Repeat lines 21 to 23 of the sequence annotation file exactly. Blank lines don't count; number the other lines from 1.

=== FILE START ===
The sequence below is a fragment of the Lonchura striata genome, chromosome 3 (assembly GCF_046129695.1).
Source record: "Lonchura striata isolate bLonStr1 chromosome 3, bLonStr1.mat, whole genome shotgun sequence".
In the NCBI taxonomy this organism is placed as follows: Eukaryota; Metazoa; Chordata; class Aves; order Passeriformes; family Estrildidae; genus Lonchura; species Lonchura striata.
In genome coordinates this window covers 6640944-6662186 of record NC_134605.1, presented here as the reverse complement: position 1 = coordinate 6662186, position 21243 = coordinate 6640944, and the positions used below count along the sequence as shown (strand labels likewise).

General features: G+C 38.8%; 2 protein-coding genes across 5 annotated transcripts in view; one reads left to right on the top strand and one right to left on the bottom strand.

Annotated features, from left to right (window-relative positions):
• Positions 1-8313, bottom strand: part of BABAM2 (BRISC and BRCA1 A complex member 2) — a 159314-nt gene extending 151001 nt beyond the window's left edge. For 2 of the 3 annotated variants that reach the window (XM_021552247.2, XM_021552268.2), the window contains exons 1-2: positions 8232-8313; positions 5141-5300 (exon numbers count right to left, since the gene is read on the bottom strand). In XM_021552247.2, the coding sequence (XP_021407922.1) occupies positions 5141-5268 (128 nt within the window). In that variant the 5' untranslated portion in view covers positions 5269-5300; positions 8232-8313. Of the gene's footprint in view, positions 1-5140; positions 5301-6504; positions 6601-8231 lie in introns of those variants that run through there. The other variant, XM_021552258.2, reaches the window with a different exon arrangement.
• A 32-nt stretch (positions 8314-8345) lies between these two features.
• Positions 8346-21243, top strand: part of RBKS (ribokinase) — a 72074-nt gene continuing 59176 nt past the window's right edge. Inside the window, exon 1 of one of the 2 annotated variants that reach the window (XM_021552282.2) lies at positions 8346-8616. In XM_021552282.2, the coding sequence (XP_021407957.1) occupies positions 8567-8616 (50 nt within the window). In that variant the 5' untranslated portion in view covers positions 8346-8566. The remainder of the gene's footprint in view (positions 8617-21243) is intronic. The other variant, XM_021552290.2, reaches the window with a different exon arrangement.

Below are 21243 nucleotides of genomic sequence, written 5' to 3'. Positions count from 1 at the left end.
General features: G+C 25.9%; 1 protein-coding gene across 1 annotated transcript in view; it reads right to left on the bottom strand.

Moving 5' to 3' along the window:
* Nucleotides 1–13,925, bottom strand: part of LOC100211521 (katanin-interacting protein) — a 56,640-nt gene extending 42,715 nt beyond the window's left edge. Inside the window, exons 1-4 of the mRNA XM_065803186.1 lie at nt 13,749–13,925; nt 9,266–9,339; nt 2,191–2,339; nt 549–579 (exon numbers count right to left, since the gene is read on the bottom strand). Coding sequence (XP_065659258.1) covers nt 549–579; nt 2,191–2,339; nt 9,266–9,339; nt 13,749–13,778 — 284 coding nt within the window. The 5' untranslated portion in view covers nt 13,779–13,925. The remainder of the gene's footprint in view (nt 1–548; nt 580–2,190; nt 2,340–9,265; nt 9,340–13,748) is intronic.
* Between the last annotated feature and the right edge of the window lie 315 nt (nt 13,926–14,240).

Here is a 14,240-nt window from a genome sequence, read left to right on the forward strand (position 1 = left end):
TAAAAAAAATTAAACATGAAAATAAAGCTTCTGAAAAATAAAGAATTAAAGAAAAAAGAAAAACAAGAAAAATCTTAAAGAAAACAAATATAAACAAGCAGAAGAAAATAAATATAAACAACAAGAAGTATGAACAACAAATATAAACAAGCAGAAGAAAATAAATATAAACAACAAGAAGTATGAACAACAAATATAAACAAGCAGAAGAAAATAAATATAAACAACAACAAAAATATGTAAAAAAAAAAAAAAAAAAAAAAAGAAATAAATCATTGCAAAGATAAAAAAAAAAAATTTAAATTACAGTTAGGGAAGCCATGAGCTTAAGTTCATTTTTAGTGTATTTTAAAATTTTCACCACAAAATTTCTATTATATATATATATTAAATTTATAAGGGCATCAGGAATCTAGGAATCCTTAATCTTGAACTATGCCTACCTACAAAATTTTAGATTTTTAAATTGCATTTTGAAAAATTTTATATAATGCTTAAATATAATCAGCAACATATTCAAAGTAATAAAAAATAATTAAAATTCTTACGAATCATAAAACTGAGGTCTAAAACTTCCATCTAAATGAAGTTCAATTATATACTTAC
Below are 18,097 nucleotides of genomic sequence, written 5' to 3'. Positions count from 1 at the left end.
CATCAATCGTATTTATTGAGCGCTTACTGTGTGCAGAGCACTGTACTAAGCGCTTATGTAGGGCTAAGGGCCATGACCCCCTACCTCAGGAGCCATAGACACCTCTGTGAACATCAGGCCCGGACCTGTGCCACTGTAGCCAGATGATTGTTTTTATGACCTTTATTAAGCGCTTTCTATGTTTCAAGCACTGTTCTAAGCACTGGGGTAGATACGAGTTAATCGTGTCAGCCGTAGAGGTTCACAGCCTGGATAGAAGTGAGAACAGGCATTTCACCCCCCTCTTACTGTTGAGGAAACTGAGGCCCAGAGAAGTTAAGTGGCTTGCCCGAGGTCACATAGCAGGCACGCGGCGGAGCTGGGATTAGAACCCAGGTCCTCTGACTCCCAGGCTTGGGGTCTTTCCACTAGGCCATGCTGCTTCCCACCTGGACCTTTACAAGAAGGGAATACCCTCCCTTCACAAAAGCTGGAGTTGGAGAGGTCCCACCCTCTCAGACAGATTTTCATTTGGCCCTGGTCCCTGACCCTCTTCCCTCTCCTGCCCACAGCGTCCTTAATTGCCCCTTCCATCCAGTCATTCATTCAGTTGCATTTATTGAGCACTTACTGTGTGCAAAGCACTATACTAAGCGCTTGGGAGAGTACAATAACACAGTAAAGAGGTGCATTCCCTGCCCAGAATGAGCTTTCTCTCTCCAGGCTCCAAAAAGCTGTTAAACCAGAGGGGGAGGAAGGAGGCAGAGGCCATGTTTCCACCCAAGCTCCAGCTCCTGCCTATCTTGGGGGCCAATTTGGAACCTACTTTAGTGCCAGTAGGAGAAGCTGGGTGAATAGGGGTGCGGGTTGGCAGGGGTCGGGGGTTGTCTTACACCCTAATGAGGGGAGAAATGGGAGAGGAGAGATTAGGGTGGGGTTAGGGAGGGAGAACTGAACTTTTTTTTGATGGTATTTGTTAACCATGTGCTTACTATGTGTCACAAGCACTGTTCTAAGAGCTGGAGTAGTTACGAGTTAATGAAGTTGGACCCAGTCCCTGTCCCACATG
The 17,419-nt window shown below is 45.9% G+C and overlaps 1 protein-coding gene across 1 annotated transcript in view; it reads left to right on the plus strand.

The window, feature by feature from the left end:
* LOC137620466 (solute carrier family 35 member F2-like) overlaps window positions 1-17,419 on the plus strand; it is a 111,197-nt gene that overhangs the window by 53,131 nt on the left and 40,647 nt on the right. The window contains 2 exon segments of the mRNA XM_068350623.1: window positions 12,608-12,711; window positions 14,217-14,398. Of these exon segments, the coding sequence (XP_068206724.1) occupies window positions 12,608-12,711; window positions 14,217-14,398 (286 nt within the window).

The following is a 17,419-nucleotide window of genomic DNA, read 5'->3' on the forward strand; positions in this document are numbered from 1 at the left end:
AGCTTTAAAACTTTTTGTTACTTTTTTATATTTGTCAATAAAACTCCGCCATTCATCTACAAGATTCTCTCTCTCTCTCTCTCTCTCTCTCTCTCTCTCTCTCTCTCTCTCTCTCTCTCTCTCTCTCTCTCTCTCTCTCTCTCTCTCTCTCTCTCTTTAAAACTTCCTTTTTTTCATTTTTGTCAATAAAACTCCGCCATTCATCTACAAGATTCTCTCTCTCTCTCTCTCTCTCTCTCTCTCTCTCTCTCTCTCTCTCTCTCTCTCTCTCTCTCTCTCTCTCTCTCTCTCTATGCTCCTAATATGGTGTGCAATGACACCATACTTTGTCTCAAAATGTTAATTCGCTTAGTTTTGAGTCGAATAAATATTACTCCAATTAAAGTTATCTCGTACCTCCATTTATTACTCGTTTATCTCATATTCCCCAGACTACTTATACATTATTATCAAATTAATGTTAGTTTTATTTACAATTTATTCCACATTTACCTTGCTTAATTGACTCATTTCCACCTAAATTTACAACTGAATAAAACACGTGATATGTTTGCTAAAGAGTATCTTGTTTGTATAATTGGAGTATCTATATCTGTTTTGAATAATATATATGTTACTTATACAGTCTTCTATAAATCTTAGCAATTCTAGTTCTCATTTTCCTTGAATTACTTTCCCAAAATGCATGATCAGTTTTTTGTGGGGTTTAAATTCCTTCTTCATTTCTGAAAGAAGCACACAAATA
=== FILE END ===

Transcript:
* LOC137620466 (solute carrier family 35 member F2-like) overlaps window positions 1-17,419 on the plus strand; it is a 111,197-nt gene that overhangs the window by 53,131 nt on the left and 40,647 nt on the right. The window contains 2 exon segments of the mRNA XM_068350623.1: window positions 12,608-12,711; window positions 14,217-14,398. Of these exon segments, the coding sequence (XP_068206724.1) occupies window positions 12,608-12,711; window positions 14,217-14,398 (286 nt within the window).

The following is a 17,419-nucleotide window of genomic DNA, read 5'->3' on the forward strand; positions in this document are numbered from 1 at the left end:
AGCTTTAAAACTTTTTGTTACTTTTTTATATTTGTCAATAAAACTCCGCCATTCATCTACAAGATTCTCTCTCTCTCTCTCTCTCTCTCTCTCTCTCTCTCTCTCTCTCTCTCTCTCTCTCTCTCTCTCTCTCTCTCTCTCTCTCTCTCTCTCTCTTTAAAACTTCCTTTTTTTCATTTTTGTCAATAAAACTCCGCCATTCATCTACAAGATTCTCTCTCTCTCTCTCTCTCTCTCTCTCTCTCTCTCTCTCTCTCTCTCTCTCTCTCTCTCTCTCTCTCTCTCTCTCTCTATGCTCCTAATATGGTGTGCAATGACACCATACTTTGTCTCAAAATGTTAATTCGCTTAGTTTTGAGTCGAATAAATATTACTCCAATTAAAGTTATCTCGTACCTCCATTTATTACTCGTTTATCTCATATTCCCCAGACTACTTATACATTATTATCAAATTAATGTTAGTTTTATTTACAATTTATTCCACATTTACCTTGCTTAATTGACTCATTTCCACCTAAATTTACAACTGAATAAAACACGTGATATGTTTGCTAAAGAGTATCTTGTTTGTATAATTGGAGTATCTATATCTGTTTTGAATAATATATATGTTACTTATACAGTCTTCTATAAATCTTAGCAATTCTAGTTCTCATTTTCCTTGAATTACTTTCCCAAAATGCATGATCAGTTTTTTGTGGGGTTTAAATTCCTTCTTCATTTCTGAAAGAAGCACACAAATA